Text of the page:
Summary of the report
CV risk factors and CVD are present in many patients with COVID-19 and their presence is associated with an increased risk of cardiovascular complications with new coronavirus infection (slide 2).
Moreover, the occurrence of cardiovascular complications in COVID-19 is a predictor of death (slide 3).
On the other hand, according to the combined data of a number of studies, in the presence of hypertension and chronic CVD, the risk of a severe course of COVID-19 itself is increased (slide 4).
Cardiovascular complications are possible even after a patient with COVID-19 is discharged from the hospital, and as it turned out, in many patients they first appear after discharge (slide 5).
According to observations made at the beginning of the COVID-19 pandemic, when compared with the previous year and months preceding the increase in the incidence of COVID-19, there is an increase in mortality from coronary artery disease and hypertension (slide 6).
COVID-19 has multiple adverse effects on the cardiovascular system (slide 7).
With COVID-19, for various reasons, myocardial damage occurs, leading, among other things, to the onset or aggravation of heart failure. Thus, the degree of increased cardiac troponin in the blood, on the one hand, correlates with the level of C-reactive protein, which reflects the severity of inflammation, and, on the other hand, with the level of NT-proBNP, which indicates myocardial dysfunction (slide 8).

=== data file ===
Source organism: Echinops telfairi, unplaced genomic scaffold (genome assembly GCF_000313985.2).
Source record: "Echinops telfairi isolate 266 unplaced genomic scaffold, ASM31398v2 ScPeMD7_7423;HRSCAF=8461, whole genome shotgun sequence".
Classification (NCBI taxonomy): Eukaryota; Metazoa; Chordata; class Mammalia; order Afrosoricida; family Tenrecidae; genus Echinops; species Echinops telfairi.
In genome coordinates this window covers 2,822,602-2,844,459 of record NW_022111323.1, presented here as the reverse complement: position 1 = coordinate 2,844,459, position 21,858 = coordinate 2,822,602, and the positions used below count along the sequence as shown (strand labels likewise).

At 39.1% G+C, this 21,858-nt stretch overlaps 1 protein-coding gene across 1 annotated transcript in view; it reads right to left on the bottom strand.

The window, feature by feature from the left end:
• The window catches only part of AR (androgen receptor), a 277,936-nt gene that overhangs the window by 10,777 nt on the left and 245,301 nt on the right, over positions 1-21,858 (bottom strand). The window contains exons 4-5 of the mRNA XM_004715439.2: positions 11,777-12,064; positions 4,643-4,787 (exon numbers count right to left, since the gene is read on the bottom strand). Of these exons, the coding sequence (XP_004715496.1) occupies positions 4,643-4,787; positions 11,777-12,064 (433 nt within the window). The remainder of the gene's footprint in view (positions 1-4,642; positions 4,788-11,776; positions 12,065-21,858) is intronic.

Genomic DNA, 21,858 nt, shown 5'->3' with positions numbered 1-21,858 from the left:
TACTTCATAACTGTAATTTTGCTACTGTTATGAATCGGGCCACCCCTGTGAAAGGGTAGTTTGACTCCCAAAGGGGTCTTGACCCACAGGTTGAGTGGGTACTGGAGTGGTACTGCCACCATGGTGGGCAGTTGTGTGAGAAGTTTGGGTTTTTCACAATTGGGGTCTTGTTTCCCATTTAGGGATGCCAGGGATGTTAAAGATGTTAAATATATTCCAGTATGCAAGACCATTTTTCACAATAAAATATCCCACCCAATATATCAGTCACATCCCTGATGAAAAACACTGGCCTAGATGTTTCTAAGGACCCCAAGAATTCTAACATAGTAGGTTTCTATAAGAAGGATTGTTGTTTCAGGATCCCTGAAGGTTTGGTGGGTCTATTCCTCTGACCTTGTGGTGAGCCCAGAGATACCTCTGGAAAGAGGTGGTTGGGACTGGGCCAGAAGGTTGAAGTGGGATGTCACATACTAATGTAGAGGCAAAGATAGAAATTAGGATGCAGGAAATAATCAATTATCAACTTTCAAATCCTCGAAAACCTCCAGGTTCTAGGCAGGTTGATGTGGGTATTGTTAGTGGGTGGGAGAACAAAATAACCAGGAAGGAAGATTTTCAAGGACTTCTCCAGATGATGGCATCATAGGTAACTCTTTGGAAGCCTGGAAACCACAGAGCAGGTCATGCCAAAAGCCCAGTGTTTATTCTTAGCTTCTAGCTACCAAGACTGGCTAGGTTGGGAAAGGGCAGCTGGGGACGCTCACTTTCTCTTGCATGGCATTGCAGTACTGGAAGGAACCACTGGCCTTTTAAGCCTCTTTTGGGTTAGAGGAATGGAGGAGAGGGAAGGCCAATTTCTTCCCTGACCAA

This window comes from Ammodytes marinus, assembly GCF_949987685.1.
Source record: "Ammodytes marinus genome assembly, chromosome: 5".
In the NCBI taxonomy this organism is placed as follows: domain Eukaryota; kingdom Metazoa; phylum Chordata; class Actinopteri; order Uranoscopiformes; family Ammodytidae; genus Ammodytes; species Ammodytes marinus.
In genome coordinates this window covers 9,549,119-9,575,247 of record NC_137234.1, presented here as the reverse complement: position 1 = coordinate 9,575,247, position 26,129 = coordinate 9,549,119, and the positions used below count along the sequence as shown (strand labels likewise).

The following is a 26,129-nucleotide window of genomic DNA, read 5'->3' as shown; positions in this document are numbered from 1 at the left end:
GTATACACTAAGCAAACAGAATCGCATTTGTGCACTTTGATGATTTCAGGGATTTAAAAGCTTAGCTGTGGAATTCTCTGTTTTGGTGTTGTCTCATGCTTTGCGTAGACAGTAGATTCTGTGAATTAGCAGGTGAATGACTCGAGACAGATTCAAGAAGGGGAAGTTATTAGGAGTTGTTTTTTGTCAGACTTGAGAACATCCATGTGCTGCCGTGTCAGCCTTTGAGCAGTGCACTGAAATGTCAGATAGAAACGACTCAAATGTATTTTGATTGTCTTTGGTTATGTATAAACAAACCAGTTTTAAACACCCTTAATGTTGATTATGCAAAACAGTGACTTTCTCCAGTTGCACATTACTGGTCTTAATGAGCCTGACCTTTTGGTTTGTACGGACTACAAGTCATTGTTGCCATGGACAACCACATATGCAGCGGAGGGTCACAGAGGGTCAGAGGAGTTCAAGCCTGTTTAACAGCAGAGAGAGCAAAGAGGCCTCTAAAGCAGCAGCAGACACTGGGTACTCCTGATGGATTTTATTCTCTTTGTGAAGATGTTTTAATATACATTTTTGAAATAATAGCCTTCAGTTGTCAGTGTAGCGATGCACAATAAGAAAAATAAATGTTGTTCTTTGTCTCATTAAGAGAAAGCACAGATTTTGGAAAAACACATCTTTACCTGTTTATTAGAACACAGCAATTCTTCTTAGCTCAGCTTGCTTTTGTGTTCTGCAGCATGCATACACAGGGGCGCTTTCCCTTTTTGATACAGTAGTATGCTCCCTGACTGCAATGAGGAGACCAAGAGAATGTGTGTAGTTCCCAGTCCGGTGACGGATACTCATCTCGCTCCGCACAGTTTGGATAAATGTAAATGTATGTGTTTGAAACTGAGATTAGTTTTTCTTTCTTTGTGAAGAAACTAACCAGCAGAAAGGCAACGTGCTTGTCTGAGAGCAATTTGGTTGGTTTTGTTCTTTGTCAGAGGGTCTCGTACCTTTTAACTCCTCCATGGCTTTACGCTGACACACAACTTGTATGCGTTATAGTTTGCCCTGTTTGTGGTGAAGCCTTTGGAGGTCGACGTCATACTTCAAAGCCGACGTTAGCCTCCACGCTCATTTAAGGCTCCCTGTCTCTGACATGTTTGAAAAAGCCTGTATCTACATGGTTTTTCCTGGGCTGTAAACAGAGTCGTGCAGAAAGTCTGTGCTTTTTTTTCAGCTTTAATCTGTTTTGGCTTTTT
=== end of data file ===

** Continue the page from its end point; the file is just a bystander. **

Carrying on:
The incidence of "macrovascular" thrombosis (deep vein thrombosis, pulmonary embolism, arterial thromboembolism) is associated with the severity of COVID-19 and their occurrence indicates an increased risk of death (slide 9).
Initial fears of the dangers of using ACE inhibitors/ARBs for COVID-19 were not confirmed (slide 10, 11).
The adverse effects of the COVID-19 pandemic are also associated with overloading the healthcare system and the consequences of self-isolation.
So, according to the analysis of the health care system in California, in parallel with the increase in the number of COVID-19 cases, the frequency of hospitalization with acute myocardial infarction decreased (slide 12).
According to a large registry of 909 hospitals in 108 countries, during the COVID-19 pandemic, the frequency of cardiovascular studies needed to diagnose and monitor treatment is decreasing (slide 13, 14).